Aaron Belz posts a quote about "fighting for joy" on his facebook page, his blog. I quarrel with the word "fighting," if not his sense that green shoots erupt from stumps, that it's crucial they come from there. We cannot get to joy through editing in advance, must edit after the fact, then grieve what has been (necessarily) lost from our manuscript. Gardeners are the fiercest of editors. "I kill things all the time," said Gaye Chan of her garden. Wanting to detach myself from the language of "fighting" and "killing," I wonder how to reconceive of editing as an activity that makes spaces rather than takes them.

The OED's 12th definition of "wing" contains the word "intensity." Intensities between empty spaces. Life-editing accentuates these intensities, while acknowledging the power of the spaces before and after. Leaving a rest between intensities amplifies them.

Editing as training for grieving. (Brenda Iijima mentioned Scalapino's gerunds yesterday.) I put poems in order to make a journal issue or to form a book. Yesterday I put black and white photographs of my mother in an album. They're from the 1940s and 1950s. Some of the photographs have penciled notes on the back, like "Rome" or like "this is where I work," but I do not know the chronology of my mother's life well enough to place the photographs "in order." They are the pictorial equivalent of new sentences, discrete (or in batches--there are a slew of photographs of Al Jolson as a white man eating lunch, lighting my mother's cigarette), set apart from each other physically, emotionally.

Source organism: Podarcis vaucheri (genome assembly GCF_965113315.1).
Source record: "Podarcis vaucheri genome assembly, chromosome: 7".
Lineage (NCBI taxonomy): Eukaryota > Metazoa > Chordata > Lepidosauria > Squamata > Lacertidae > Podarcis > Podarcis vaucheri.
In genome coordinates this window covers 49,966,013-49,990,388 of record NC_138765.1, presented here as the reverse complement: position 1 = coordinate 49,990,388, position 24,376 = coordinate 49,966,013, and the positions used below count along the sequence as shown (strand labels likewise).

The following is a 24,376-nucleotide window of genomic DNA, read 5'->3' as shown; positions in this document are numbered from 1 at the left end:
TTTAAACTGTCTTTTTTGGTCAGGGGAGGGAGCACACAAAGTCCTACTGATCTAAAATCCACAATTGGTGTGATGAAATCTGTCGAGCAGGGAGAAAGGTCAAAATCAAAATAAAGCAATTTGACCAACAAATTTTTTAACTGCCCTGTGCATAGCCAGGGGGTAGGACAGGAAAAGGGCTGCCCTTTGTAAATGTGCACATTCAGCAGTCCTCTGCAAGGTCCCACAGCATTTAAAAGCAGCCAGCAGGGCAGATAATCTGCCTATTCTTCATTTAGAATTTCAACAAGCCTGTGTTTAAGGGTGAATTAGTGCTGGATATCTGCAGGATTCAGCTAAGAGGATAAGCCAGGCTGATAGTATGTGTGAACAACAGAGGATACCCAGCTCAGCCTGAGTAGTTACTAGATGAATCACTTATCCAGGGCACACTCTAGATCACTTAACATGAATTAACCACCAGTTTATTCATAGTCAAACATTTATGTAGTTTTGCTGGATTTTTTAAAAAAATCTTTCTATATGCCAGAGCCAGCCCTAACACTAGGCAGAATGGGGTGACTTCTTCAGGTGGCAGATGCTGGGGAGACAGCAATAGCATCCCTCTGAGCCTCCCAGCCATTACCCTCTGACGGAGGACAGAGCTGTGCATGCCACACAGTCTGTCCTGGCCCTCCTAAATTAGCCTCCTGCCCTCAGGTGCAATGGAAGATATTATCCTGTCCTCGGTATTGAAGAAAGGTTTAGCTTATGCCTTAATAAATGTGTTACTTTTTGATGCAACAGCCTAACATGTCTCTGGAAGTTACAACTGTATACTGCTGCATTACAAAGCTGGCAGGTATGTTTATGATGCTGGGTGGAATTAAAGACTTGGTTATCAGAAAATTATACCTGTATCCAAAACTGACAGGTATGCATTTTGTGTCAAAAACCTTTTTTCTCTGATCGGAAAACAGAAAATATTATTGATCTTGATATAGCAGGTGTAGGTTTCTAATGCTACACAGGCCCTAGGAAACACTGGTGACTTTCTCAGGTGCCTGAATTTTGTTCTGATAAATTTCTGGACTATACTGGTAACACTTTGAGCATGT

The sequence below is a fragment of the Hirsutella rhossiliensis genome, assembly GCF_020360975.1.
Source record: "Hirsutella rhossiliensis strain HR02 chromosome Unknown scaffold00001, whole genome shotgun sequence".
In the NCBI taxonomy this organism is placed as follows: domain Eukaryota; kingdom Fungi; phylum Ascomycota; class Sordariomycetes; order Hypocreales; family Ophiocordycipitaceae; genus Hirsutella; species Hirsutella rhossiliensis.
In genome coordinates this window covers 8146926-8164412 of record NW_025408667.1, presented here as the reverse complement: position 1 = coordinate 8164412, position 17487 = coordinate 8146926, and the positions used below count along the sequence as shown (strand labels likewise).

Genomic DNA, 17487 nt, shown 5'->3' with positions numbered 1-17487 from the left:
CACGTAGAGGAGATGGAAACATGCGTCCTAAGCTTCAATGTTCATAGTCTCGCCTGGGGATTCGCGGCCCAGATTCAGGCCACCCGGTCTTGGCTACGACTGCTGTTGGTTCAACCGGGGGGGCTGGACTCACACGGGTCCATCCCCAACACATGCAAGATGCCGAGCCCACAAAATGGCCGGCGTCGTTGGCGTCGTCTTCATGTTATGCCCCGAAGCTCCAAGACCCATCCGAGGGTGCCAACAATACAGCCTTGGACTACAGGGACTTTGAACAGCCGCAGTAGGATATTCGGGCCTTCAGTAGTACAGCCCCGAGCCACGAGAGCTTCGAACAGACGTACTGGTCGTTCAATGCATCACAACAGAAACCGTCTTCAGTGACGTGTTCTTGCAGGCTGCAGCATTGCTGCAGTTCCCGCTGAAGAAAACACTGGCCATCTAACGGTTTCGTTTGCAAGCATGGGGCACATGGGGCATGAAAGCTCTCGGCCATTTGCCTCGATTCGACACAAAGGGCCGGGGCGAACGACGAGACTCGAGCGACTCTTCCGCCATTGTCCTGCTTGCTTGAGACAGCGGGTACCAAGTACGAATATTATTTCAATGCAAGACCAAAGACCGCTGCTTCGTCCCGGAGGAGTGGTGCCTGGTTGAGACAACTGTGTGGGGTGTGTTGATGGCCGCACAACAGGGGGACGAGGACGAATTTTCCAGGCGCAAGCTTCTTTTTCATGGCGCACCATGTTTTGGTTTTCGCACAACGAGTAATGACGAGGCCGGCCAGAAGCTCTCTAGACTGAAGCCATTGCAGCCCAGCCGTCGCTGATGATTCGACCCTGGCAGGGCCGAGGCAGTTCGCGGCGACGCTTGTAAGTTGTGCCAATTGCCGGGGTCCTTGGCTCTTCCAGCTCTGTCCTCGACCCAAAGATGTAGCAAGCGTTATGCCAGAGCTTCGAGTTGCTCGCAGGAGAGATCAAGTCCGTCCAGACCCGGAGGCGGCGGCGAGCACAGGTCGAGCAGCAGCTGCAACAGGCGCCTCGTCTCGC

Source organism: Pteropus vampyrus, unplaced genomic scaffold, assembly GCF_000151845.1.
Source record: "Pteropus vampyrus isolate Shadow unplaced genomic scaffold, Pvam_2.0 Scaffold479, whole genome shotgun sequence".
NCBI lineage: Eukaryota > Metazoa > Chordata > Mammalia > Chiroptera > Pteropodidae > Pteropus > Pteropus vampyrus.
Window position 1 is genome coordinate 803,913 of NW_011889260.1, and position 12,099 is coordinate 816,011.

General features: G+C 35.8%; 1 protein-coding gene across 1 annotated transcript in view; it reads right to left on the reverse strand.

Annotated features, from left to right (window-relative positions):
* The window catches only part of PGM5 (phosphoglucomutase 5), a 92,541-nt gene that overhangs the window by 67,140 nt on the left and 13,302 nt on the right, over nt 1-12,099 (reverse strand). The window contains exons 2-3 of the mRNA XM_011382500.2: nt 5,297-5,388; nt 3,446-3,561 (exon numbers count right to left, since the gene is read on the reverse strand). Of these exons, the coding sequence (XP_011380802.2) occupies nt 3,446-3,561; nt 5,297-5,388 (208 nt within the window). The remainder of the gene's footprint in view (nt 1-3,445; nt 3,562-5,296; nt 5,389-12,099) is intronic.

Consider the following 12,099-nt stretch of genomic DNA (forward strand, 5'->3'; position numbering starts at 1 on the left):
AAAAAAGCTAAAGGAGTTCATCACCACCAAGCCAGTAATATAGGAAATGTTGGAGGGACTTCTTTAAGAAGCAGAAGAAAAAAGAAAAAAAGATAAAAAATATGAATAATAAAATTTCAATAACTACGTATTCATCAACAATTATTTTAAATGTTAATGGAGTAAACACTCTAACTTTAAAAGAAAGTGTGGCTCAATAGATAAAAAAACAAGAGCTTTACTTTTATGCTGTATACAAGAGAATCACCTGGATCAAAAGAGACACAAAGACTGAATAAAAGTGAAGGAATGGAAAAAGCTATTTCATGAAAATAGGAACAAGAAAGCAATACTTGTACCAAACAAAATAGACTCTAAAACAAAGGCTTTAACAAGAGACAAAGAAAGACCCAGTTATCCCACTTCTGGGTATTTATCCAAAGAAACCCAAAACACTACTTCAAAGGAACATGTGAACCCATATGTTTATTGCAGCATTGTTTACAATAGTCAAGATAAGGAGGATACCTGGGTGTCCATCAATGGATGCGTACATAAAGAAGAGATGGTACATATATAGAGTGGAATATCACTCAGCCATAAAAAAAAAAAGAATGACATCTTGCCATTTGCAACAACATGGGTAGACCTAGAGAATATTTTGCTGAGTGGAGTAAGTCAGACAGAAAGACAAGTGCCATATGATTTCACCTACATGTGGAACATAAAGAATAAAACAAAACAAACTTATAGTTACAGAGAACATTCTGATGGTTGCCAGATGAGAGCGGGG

My mother stands in a graveyard; the graves are freshly dug, crosses are propped behind them against a wall. She is looking at the graves with a couple of men in uniform. In another photograph one of the men has his arm around my mother; both of them smile for the camera, graves still open behind them. A tiny photograph of a brick building. In front of it is a tent, men carrying two by fours, a large metal container. The tent is only partially open. On the back, in handwriting not my mother's, but signed with her nickname: "THE ARMY AND THEIR SILLY IDEAS. ANYONE KNOWS THAT THERE'S NO DANGER OF FIRE IN CLEANING STOVES, BUT WE'VE GOTTA CLEAN THEM IN A TENT." --SMOKEY

I can edit my life with some authority; hers remains mysterious, even if that WAS her voice on the back of a nondescript photograph of men standing beside a tent beside a brick building.

At Bookends in Kailua the other day I noticed a clutch of small red-covered books, pages edged in cheap gold leaf. None of these volumes contained a copyright page or listed a publisher's name, but each purported to offer the best of a great poet's work. There was one devoted to Wordsworth, yes, but the book that caught my attention was one that collected the best of Shelly [sic]. Ah, bird on wing thou never wert!

1 comment:

Mary Stebbins Taitt said...

I liked reading especially about editing the new Dementia book!